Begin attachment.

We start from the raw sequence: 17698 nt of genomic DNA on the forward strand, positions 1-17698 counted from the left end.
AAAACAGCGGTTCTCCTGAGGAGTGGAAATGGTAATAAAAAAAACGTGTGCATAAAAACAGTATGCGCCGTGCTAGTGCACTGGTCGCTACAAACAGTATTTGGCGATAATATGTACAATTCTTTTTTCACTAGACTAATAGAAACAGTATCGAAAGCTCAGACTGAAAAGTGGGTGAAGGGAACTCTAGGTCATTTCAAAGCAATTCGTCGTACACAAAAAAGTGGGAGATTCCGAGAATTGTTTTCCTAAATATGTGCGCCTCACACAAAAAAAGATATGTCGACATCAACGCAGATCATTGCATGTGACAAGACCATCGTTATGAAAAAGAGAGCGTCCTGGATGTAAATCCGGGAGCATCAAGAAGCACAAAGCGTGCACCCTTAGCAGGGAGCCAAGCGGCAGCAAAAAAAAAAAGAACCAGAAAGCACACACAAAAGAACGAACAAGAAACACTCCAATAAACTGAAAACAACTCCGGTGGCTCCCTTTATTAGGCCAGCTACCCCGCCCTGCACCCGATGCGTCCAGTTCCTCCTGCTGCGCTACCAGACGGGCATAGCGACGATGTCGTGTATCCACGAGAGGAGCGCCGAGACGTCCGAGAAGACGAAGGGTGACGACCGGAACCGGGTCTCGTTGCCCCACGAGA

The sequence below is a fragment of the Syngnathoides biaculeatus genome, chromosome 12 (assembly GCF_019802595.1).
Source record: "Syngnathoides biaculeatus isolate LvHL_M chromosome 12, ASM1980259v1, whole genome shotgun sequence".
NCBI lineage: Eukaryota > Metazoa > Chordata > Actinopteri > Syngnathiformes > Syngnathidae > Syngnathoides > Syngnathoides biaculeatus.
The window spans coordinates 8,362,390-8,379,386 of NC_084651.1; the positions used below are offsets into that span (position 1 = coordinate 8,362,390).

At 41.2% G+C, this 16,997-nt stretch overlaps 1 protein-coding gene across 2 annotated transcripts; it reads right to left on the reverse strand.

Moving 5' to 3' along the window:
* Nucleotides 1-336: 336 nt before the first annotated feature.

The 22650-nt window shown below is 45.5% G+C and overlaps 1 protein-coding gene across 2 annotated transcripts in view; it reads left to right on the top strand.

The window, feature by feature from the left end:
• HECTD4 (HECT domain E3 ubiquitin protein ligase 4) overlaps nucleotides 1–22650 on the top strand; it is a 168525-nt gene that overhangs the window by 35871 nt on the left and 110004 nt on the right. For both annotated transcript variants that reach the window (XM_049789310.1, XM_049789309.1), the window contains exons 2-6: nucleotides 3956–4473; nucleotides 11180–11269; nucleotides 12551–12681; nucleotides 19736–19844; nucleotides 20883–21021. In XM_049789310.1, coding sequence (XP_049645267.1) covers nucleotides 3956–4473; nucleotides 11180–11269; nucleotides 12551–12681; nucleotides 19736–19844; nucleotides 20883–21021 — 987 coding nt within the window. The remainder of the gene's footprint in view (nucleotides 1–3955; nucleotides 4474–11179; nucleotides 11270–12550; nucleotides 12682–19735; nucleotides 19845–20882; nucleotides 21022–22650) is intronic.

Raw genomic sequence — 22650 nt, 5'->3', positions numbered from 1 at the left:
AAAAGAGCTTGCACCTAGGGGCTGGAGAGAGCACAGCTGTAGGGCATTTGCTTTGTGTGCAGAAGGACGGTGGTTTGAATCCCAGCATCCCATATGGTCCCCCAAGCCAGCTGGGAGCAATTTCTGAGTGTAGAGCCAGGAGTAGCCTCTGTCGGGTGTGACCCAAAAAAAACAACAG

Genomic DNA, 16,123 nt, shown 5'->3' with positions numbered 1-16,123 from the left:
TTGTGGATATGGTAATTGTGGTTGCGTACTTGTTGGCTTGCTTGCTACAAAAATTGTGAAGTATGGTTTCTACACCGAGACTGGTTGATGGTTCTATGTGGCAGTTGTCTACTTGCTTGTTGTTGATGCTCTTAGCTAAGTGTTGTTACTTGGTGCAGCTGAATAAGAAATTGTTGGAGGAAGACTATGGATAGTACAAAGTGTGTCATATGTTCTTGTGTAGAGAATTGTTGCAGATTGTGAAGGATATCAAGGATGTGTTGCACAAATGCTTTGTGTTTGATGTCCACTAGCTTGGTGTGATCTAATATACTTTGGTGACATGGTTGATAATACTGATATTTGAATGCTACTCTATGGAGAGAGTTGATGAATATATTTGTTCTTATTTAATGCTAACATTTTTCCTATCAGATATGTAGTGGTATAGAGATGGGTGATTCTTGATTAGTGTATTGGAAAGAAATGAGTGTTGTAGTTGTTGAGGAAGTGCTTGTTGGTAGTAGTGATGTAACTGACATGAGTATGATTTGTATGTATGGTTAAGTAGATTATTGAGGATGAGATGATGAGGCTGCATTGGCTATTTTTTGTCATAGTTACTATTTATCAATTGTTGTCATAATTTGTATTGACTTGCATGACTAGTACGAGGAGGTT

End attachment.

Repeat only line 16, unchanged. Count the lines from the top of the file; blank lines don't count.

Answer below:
TTGTGGATATGGTAATTGTGGTTGCGTACTTGTTGGCTTGCTTGCTACAAAAATTGTGAAGTATGGTTTCTACACCGAGACTGGTTGATGGTTCTATGTGGCAGTTGTCTACTTGCTTGTTGTTGATGCTCTTAGCTAAGTGTTGTTACTTGGTGCAGCTGAATAAGAAATTGTTGGAGGAAGACTATGGATAGTACAAAGTGTGTCATATGTTCTTGTGTAGAGAATTGTTGCAGATTGTGAAGGATATCAAGGATGTGTTGCACAAATGCTTTGTGTTTGATGTCCACTAGCTTGGTGTGATCTAATATACTTTGGTGACATGGTTGATAATACTGATATTTGAATGCTACTCTATGGAGAGAGTTGATGAATATATTTGTTCTTATTTAATGCTAACATTTTTCCTATCAGATATGTAGTGGTATAGAGATGGGTGATTCTTGATTAGTGTATTGGAAAGAAATGAGTGTTGTAGTTGTTGAGGAAGTGCTTGTTGGTAGTAGTGATGTAACTGACATGAGTATGATTTGTATGTATGGTTAAGTAGATTATTGAGGATGAGATGATGAGGCTGCATTGGCTATTTTTTGTCATAGTTACTATTTATCAATTGTTGTCATAATTTGTATTGACTTGCATGACTAGTACGAGGAGGTT